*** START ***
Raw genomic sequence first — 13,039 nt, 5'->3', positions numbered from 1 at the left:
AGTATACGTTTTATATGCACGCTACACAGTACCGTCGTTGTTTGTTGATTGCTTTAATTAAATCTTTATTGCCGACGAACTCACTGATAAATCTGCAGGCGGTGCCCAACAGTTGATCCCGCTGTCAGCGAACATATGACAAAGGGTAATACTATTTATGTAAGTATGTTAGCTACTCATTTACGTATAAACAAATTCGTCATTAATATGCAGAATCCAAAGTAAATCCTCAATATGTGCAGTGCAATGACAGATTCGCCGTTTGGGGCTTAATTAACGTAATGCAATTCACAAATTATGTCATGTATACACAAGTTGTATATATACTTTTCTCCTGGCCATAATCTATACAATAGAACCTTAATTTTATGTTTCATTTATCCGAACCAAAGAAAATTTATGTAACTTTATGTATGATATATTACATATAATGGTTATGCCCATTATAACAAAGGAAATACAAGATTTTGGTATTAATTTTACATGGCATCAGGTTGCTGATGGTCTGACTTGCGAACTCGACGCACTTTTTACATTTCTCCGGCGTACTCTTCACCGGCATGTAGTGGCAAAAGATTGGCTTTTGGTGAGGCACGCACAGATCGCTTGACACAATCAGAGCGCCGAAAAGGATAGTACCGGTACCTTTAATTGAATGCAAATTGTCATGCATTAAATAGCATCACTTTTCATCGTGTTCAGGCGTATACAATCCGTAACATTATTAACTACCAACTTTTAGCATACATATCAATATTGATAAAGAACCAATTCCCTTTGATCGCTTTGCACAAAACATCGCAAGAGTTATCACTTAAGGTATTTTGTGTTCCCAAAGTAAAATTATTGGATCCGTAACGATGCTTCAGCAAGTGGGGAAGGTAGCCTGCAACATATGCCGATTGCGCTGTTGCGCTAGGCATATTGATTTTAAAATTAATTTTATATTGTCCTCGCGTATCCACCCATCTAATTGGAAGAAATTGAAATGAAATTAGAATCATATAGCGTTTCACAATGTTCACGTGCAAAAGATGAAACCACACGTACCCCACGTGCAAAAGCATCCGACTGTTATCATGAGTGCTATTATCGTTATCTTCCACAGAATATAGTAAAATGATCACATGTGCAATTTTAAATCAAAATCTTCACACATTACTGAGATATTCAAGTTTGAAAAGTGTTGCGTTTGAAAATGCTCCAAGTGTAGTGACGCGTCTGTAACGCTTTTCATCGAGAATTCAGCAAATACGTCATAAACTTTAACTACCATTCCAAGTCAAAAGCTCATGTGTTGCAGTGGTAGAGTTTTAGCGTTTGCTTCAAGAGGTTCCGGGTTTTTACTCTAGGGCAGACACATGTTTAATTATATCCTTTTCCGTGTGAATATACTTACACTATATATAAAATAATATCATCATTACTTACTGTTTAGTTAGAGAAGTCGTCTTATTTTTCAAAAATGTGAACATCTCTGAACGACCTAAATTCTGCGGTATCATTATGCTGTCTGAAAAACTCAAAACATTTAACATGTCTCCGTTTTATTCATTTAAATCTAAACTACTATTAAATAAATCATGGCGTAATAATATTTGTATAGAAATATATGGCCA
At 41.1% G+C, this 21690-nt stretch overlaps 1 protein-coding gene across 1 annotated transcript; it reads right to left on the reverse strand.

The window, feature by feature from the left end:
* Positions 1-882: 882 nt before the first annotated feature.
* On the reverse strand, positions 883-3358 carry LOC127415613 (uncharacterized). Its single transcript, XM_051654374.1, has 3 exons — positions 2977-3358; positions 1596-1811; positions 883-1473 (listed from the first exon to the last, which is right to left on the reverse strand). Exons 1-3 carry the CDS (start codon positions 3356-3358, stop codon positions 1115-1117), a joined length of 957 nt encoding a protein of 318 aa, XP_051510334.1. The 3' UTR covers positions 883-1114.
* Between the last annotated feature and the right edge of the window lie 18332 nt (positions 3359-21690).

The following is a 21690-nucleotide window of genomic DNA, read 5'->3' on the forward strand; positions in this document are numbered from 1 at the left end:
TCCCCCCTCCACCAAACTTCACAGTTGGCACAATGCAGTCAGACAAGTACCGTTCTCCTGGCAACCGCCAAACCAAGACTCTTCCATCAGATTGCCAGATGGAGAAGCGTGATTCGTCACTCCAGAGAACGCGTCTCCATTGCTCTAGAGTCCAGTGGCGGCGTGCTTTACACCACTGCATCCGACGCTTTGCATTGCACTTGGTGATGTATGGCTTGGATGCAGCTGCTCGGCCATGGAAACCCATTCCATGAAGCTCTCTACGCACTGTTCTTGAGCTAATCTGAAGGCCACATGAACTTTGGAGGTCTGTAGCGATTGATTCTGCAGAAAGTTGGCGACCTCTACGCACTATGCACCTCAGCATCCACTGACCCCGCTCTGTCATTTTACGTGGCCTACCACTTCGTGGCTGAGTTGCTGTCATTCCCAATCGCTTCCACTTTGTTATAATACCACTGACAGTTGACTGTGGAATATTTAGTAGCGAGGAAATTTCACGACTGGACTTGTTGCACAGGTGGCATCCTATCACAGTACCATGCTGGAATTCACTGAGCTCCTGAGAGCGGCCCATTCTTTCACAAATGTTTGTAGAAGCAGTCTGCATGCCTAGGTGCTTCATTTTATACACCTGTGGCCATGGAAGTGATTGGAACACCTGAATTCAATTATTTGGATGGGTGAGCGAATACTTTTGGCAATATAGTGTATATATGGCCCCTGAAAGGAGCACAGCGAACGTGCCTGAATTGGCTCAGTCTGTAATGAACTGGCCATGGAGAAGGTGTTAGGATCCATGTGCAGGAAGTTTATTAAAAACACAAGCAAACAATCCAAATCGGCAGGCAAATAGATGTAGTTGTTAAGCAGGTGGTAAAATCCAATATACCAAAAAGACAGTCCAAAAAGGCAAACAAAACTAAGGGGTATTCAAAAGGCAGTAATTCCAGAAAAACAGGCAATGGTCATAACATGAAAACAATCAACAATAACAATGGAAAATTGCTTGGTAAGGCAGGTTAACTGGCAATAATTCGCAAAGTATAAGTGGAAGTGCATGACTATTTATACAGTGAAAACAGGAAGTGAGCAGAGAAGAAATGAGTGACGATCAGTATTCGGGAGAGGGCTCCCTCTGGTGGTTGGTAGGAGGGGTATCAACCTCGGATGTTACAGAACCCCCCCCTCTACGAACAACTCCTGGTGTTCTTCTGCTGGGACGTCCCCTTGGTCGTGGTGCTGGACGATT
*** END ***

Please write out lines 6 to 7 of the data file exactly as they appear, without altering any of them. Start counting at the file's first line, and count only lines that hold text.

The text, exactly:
* On the reverse strand, positions 883-3358 carry LOC127415613 (uncharacterized). Its single transcript, XM_051654374.1, has 3 exons — positions 2977-3358; positions 1596-1811; positions 883-1473 (listed from the first exon to the last, which is right to left on the reverse strand). Exons 1-3 carry the CDS (start codon positions 3356-3358, stop codon positions 1115-1117), a joined length of 957 nt encoding a protein of 318 aa, XP_051510334.1. The 3' UTR covers positions 883-1114.
* Between the last annotated feature and the right edge of the window lie 18332 nt (positions 3359-21690).